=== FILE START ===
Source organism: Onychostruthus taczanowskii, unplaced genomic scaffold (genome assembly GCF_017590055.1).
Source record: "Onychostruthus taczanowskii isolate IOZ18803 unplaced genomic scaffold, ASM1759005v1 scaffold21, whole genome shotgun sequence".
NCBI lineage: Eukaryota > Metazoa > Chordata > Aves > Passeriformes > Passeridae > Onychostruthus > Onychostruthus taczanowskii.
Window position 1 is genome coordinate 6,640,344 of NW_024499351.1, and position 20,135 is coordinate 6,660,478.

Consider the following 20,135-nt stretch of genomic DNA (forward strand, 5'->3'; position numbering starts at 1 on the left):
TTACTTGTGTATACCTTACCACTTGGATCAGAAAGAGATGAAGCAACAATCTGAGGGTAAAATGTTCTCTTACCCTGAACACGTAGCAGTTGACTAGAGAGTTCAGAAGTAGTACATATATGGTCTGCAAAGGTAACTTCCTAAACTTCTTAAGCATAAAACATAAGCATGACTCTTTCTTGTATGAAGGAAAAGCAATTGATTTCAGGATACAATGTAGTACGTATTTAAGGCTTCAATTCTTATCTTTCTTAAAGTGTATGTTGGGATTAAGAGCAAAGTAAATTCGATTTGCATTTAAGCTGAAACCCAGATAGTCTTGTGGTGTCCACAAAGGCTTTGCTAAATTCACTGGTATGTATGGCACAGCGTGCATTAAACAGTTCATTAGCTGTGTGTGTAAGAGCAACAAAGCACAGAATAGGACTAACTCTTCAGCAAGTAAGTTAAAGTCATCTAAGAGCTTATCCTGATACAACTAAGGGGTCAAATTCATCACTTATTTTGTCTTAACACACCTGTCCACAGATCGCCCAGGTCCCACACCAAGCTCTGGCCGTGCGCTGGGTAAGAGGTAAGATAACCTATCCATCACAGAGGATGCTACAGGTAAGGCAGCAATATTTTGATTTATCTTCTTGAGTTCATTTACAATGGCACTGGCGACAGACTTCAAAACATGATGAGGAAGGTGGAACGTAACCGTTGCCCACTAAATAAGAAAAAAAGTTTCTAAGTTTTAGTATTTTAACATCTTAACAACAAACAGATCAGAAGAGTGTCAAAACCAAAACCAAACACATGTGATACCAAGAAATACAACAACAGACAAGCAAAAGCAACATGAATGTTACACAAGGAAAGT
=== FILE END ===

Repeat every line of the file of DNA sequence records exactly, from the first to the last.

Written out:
Source organism: Onychostruthus taczanowskii, unplaced genomic scaffold (genome assembly GCF_017590055.1).
Source record: "Onychostruthus taczanowskii isolate IOZ18803 unplaced genomic scaffold, ASM1759005v1 scaffold21, whole genome shotgun sequence".
NCBI lineage: Eukaryota > Metazoa > Chordata > Aves > Passeriformes > Passeridae > Onychostruthus > Onychostruthus taczanowskii.
Window position 1 is genome coordinate 6,640,344 of NW_024499351.1, and position 20,135 is coordinate 6,660,478.

Consider the following 20,135-nt stretch of genomic DNA (forward strand, 5'->3'; position numbering starts at 1 on the left):
TTACTTGTGTATACCTTACCACTTGGATCAGAAAGAGATGAAGCAACAATCTGAGGGTAAAATGTTCTCTTACCCTGAACACGTAGCAGTTGACTAGAGAGTTCAGAAGTAGTACATATATGGTCTGCAAAGGTAACTTCCTAAACTTCTTAAGCATAAAACATAAGCATGACTCTTTCTTGTATGAAGGAAAAGCAATTGATTTCAGGATACAATGTAGTACGTATTTAAGGCTTCAATTCTTATCTTTCTTAAAGTGTATGTTGGGATTAAGAGCAAAGTAAATTCGATTTGCATTTAAGCTGAAACCCAGATAGTCTTGTGGTGTCCACAAAGGCTTTGCTAAATTCACTGGTATGTATGGCACAGCGTGCATTAAACAGTTCATTAGCTGTGTGTGTAAGAGCAACAAAGCACAGAATAGGACTAACTCTTCAGCAAGTAAGTTAAAGTCATCTAAGAGCTTATCCTGATACAACTAAGGGGTCAAATTCATCACTTATTTTGTCTTAACACACCTGTCCACAGATCGCCCAGGTCCCACACCAAGCTCTGGCCGTGCGCTGGGTAAGAGGTAAGATAACCTATCCATCACAGAGGATGCTACAGGTAAGGCAGCAATATTTTGATTTATCTTCTTGAGTTCATTTACAATGGCACTGGCGACAGACTTCAAAACATGATGAGGAAGGTGGAACGTAACCGTTGCCCACTAAATAAGAAAAAAAGTTTCTAAGTTTTAGTATTTTAACATCTTAACAACAAACAGATCAGAAGAGTGTCAAAACCAAAACCAAACACATGTGATACCAAGAAATACAACAACAGACAAGCAAAAGCAACATGAATGTTACACAAGGAAAGT